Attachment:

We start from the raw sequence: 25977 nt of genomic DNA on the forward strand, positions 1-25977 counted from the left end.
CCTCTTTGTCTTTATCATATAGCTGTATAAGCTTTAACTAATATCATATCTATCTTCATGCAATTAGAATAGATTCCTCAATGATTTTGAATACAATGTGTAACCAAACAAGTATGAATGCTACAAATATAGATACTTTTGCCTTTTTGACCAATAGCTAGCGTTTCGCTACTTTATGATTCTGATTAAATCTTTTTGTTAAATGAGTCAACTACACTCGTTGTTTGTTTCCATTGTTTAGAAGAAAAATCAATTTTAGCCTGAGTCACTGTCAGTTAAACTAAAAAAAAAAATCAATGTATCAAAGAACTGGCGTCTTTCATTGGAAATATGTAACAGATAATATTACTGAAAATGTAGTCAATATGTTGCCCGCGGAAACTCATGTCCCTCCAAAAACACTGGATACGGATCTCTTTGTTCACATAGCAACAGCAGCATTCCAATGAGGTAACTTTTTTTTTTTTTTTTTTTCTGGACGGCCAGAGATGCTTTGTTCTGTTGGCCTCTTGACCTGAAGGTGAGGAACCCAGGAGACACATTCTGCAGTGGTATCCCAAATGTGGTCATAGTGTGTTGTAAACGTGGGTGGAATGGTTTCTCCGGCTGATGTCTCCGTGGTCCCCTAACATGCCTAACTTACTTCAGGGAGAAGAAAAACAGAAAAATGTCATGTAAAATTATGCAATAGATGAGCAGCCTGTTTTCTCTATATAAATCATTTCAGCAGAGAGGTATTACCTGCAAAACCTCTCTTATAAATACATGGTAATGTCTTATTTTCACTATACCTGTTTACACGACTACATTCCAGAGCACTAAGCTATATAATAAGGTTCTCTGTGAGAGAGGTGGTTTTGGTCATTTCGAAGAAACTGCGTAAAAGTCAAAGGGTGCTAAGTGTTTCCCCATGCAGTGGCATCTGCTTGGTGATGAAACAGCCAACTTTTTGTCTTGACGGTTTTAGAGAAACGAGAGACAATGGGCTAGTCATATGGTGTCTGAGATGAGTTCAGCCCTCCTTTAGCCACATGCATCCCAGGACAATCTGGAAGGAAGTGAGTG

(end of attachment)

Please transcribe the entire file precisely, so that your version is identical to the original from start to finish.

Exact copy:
We start from the raw sequence: 25977 nt of genomic DNA on the forward strand, positions 1-25977 counted from the left end.
CCTCTTTGTCTTTATCATATAGCTGTATAAGCTTTAACTAATATCATATCTATCTTCATGCAATTAGAATAGATTCCTCAATGATTTTGAATACAATGTGTAACCAAACAAGTATGAATGCTACAAATATAGATACTTTTGCCTTTTTGACCAATAGCTAGCGTTTCGCTACTTTATGATTCTGATTAAATCTTTTTGTTAAATGAGTCAACTACACTCGTTGTTTGTTTCCATTGTTTAGAAGAAAAATCAATTTTAGCCTGAGTCACTGTCAGTTAAACTAAAAAAAAAAATCAATGTATCAAAGAACTGGCGTCTTTCATTGGAAATATGTAACAGATAATATTACTGAAAATGTAGTCAATATGTTGCCCGCGGAAACTCATGTCCCTCCAAAAACACTGGATACGGATCTCTTTGTTCACATAGCAACAGCAGCATTCCAATGAGGTAACTTTTTTTTTTTTTTTTTTTCTGGACGGCCAGAGATGCTTTGTTCTGTTGGCCTCTTGACCTGAAGGTGAGGAACCCAGGAGACACATTCTGCAGTGGTATCCCAAATGTGGTCATAGTGTGTTGTAAACGTGGGTGGAATGGTTTCTCCGGCTGATGTCTCCGTGGTCCCCTAACATGCCTAACTTACTTCAGGGAGAAGAAAAACAGAAAAATGTCATGTAAAATTATGCAATAGATGAGCAGCCTGTTTTCTCTATATAAATCATTTCAGCAGAGAGGTATTACCTGCAAAACCTCTCTTATAAATACATGGTAATGTCTTATTTTCACTATACCTGTTTACACGACTACATTCCAGAGCACTAAGCTATATAATAAGGTTCTCTGTGAGAGAGGTGGTTTTGGTCATTTCGAAGAAACTGCGTAAAAGTCAAAGGGTGCTAAGTGTTTCCCCATGCAGTGGCATCTGCTTGGTGATGAAACAGCCAACTTTTTGTCTTGACGGTTTTAGAGAAACGAGAGACAATGGGCTAGTCATATGGTGTCTGAGATGAGTTCAGCCCTCCTTTAGCCACATGCATCCCAGGACAATCTGGAAGGAAGTGAGTG